The facilities were closed down earlier this year after it was named by the National Department of Health as the source of the recent listeriosis outbreak in the country.
“We have been working closely with local municipalities responsible for issuing the relevant operating licences and we hope to make an announcement soon regarding the resumption of certain production activities,” Tiger Brands spokesperson Nevashnee Naicker told Polokwane Review.
The listeriosis outbreak has been declared over by the Minister of Health Aaron Motsoaledi earlier this week, after the World Health Organisation (WHO) team as well as international and local experts agreed no cases of listeriosis due to the outbreak of this strain have been identified since the first week of June.
Over the last two months, the incidence rate of listeriosis cases confirmed by laboratories have dropped to pre-outbreak levels.
Naicker said Tiger Brands has worked closely with national and international listeria experts to get to the bottom of the listeria detection at the Polokwane facility, and have implemented suggestions for improvements at the facility.
“We have also been actively improving consumer awareness on food safety and food handling. The factories have used this time for retraining staff on all safety protocols.
“Furthermore, we have stated from the outset that we want to play a leading role in driving changes in the food safety system in South Africa, and to this end, we have been engaging in the narrative for enhanced safety standards and regulations with all relevant stakeholders. Announcements on initiatives to support enhanced food safety in South Africa will be made in due course,” Naicker said.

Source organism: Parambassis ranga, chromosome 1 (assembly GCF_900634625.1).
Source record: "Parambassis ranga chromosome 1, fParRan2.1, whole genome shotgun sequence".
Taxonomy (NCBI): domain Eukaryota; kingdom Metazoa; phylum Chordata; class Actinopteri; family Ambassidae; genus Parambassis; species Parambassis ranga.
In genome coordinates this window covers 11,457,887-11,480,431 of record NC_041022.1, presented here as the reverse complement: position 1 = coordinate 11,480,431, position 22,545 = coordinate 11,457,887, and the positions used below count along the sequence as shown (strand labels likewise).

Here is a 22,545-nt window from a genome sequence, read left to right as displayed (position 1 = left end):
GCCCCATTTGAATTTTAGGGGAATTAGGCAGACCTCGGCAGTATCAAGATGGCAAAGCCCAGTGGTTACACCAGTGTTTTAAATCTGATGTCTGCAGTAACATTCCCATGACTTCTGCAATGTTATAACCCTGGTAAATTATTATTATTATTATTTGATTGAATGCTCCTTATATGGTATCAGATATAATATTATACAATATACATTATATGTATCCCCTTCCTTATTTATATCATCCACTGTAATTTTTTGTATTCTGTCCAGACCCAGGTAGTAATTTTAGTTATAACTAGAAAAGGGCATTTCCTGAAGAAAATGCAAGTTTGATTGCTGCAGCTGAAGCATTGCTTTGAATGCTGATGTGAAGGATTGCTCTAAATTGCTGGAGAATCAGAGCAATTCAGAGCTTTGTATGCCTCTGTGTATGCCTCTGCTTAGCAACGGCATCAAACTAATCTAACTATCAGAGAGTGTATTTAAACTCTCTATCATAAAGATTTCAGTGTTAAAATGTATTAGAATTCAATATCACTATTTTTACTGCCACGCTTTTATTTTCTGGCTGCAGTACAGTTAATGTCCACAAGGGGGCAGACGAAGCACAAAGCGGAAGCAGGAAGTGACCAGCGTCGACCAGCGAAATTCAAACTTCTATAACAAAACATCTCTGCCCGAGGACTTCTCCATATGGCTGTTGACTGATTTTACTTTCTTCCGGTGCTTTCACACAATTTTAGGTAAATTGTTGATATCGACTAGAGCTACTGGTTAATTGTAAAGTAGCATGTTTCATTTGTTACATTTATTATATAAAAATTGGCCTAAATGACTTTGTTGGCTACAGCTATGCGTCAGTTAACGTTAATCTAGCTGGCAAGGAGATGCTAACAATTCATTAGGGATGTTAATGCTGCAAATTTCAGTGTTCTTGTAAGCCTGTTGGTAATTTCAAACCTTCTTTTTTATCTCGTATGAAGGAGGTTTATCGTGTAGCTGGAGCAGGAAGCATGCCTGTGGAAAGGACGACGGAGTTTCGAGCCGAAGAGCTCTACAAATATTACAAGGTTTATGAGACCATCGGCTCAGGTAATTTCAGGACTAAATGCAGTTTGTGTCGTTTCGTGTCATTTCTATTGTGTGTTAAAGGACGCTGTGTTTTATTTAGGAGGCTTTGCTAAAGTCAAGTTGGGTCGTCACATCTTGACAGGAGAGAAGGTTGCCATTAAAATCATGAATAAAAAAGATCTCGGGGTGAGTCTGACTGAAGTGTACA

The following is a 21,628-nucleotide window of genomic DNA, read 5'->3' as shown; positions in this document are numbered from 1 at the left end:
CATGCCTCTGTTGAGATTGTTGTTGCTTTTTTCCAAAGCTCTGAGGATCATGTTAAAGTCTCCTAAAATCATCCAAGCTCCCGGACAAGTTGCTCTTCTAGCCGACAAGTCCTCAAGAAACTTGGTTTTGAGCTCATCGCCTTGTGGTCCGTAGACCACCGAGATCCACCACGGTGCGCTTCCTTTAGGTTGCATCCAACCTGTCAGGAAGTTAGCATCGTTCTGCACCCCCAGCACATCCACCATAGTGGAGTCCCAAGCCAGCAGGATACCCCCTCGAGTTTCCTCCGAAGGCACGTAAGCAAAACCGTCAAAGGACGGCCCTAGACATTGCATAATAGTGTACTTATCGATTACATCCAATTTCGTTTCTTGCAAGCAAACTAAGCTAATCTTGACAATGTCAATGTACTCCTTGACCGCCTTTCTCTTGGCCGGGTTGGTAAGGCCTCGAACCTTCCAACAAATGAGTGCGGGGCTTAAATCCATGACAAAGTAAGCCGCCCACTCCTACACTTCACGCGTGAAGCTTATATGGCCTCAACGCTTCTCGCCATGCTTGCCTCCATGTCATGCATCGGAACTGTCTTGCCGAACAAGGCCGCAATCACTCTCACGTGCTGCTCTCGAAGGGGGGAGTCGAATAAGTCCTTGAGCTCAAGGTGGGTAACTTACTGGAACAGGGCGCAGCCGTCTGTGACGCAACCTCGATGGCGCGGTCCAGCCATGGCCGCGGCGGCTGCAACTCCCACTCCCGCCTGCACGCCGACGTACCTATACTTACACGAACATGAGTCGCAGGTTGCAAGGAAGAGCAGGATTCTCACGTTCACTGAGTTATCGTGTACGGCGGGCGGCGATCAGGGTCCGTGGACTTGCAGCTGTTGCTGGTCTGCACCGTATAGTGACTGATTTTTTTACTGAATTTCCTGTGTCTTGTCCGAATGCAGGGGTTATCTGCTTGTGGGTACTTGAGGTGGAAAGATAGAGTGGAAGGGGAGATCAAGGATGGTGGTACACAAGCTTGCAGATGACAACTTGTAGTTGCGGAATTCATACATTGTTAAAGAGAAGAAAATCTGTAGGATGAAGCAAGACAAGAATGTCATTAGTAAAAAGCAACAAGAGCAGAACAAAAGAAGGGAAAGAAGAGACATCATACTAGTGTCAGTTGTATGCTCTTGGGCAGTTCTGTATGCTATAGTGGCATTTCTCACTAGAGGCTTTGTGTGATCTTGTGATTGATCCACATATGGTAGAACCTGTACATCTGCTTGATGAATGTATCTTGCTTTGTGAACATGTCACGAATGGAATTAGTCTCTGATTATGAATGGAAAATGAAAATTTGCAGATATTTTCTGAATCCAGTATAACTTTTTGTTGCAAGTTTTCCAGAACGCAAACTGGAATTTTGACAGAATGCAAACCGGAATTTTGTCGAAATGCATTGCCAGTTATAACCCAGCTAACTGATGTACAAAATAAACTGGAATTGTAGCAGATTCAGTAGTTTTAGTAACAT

The opening of some parts of the factory is imminent, however, as a source confirmed some parts have been finalised. The factory has been deep-cleaned and refurbished after the outbreak was traced to this facility.
It was announced in December last year that South Africa was hit by a listeriosis outbreak and in March, the National Institute for Communicable Disease (NICD), working with other partners, confirmed the source of the outbreak strain (Lm ST-6) was the ready-to-eat (RTE) processed meat plant owned by Tiger Brands’ Enterprise Foods in Polokwane, as well as a RCL-owned facility (Rainbow Foods).
On March 4, all RTE processed meat products produced at these facilities were recalled immediately. Almost 6 000 tonnes of affected foodstuffs were recalled and destroyed.
Food safety laws have been updated and all factories that make RTE meat products are required to have food safety management systems in place, according to Regulation R607 published on June 14. Almost 900 environmental health practitioners in every health district in South Africa have been re-trained in factory inspections, food safety systems and testing of factories for listeria.
“Despite concerted efforts, our investigators – both government and private sector – have not been able to demonstrate how the outbreak strain ended up in the affected factory,” a media release from the Department of Health stated earlier this week.
The public are still encouraged to practice food safety and good hygiene in order to avoid any food-related illnesses.